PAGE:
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Evaluation of Student Self-Care Confidence in Two Team-based Learning Formats
Journal of the American Pharmacists Association
  • Abby L. Todt, Manchester University
  • Mary E. Kiersma, Manchester University
  • Tracy R. Frame, Cedarville University
  • Aleda M.H. Chen, Cedarville University
  • Rebecca J. Gryka, Cedarville University
  • Stephanie M. Cailor, Cedarville University
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Objective: The purpose of this study was to evaluate student perceptions and confidence of self-care concepts using a team-based learning (TBL) format at 2 universities. Methods: TBL has been increasingly utilized in higher education because active learning aids in promoting self-directed learning and adaptability in problem-solving situations while improving student performance and increasing active learning time. A 32-item instrument was administered at the beginning and conclusion of a self-care course at 2 universities. The instrument examined student perceptions of self-care utilizing the theory of planned behavior (TPB) domains of perceived behavioral control, subjective norm, and attitude (13 questions, 7-point, Likert-type, [1 = strongly agree; 7 = strongly disagree]), and confidence in learning self-care concepts using Bandura's Social Cognitive Theory (19 questions, 5-point, Likert-type, “not at all confident” to “extremely confident”). Pre- and post-assessments were evaluated using paired t tests and differences between universities using independent t tests since the data were normally distributed. Instrument reliability was measured using Cronbach alpha. Results: A total of 117 students were assigned to TBL teams. Cedarville (N = 53, 100% response) and Manchester (N = 58, 92% response) students completed both instruments. Student self-care perceptions with TPB improved significantly on 8 of 13 questions for Cedarville (P0.8, respectively). Conclusion: Data indicate TBL was effective in improving student confidence in self-care concepts. Since pharmacists must utilize self-directed learning to continually expand their knowledge of pharmacy and be adaptable in problem-solving situations, it is important to establish these skill sets prior to entering the profession.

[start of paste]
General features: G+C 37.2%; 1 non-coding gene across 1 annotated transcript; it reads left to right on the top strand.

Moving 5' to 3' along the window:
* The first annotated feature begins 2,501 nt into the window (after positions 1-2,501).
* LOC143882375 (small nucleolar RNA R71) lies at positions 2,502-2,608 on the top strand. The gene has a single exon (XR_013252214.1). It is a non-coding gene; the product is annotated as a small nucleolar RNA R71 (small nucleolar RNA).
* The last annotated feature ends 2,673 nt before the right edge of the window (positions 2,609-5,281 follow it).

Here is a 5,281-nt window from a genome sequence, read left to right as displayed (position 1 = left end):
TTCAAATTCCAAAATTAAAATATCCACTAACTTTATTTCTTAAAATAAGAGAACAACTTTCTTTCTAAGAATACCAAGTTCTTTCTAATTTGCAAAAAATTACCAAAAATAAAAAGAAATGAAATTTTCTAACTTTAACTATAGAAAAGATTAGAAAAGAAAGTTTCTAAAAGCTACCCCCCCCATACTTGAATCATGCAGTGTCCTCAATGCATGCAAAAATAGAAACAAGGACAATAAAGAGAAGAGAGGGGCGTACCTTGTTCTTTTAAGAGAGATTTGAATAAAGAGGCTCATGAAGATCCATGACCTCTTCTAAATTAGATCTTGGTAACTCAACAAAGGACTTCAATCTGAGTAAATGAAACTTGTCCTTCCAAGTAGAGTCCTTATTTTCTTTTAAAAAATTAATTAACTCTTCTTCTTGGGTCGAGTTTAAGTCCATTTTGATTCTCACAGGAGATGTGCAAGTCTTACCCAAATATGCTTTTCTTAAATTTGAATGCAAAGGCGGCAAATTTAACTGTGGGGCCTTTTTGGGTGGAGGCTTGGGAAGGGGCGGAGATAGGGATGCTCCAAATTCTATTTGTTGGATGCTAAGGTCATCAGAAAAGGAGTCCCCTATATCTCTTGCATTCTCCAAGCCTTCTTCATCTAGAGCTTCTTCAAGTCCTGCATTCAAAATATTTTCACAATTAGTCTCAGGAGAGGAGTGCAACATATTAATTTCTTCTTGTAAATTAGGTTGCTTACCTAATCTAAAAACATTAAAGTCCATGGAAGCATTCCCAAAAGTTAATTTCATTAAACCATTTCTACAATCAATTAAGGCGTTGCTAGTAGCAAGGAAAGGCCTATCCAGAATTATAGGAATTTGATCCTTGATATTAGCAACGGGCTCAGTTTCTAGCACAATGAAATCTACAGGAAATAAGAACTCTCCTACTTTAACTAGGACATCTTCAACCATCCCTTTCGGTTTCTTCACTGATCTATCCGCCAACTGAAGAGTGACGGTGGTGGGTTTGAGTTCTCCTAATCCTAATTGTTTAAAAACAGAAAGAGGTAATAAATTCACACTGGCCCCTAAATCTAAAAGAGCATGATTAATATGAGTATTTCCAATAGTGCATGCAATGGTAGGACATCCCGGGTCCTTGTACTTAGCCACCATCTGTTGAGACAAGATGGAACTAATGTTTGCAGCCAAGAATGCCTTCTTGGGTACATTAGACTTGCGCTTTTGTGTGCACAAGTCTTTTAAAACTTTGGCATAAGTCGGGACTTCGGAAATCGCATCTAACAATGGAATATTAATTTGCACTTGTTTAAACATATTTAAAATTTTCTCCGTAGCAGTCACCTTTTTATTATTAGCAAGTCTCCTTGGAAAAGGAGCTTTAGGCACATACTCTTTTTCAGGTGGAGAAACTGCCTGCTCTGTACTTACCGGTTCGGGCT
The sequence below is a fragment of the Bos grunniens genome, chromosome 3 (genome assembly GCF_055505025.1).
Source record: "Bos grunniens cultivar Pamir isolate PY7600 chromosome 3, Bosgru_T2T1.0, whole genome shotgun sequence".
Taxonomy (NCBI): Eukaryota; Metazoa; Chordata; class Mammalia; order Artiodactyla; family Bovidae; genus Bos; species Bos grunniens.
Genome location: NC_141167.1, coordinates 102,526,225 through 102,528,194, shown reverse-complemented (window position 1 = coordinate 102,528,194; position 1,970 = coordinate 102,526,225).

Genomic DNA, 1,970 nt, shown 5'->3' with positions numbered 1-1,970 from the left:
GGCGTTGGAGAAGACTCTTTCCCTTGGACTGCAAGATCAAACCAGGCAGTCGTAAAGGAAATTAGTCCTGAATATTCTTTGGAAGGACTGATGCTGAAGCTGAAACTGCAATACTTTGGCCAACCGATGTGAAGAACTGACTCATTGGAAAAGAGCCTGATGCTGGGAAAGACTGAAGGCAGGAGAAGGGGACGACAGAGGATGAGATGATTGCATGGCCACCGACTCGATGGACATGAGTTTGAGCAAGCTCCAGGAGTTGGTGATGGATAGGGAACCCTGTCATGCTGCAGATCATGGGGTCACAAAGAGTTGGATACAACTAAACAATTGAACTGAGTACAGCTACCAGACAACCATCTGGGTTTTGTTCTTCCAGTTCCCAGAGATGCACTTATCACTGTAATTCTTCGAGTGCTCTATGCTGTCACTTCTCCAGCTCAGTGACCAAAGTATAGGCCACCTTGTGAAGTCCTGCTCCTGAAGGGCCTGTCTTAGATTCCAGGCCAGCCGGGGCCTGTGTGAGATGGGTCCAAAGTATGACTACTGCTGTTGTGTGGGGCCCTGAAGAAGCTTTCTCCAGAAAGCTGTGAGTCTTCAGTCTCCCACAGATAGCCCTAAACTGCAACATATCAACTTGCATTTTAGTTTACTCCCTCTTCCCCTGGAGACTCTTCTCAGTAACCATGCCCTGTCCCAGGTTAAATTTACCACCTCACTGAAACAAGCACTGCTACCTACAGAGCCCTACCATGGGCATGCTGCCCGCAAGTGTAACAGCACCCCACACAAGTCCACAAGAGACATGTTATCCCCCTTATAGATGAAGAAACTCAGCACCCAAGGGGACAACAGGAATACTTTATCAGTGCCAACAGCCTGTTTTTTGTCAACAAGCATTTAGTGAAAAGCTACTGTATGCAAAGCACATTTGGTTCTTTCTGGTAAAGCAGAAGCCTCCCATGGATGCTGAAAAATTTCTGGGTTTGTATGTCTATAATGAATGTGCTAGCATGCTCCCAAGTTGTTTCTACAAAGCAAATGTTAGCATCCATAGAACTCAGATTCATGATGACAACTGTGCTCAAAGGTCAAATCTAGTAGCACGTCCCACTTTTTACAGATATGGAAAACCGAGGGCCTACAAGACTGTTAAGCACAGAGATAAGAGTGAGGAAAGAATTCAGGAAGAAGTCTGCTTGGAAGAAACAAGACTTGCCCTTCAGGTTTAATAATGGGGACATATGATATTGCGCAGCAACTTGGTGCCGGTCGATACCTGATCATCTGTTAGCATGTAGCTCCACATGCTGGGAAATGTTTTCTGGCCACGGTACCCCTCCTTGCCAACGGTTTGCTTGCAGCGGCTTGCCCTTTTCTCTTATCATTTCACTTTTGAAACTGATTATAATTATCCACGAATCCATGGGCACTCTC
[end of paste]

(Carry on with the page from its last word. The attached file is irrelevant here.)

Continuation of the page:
• Pharmacy students,
  • self-care,
  • education,
  • confidence,
  • team-based learning
Citation Information
Abby L. Todt, Mary E. Kiersma, Tracy R. Frame, Aleda M.H. Chen, et al.. "Evaluation of Student Self-Care Confidence in Two Team-based Learning Formats" Journal of the American Pharmacists Association Vol. 54 Iss. 2 (2014) p. e150
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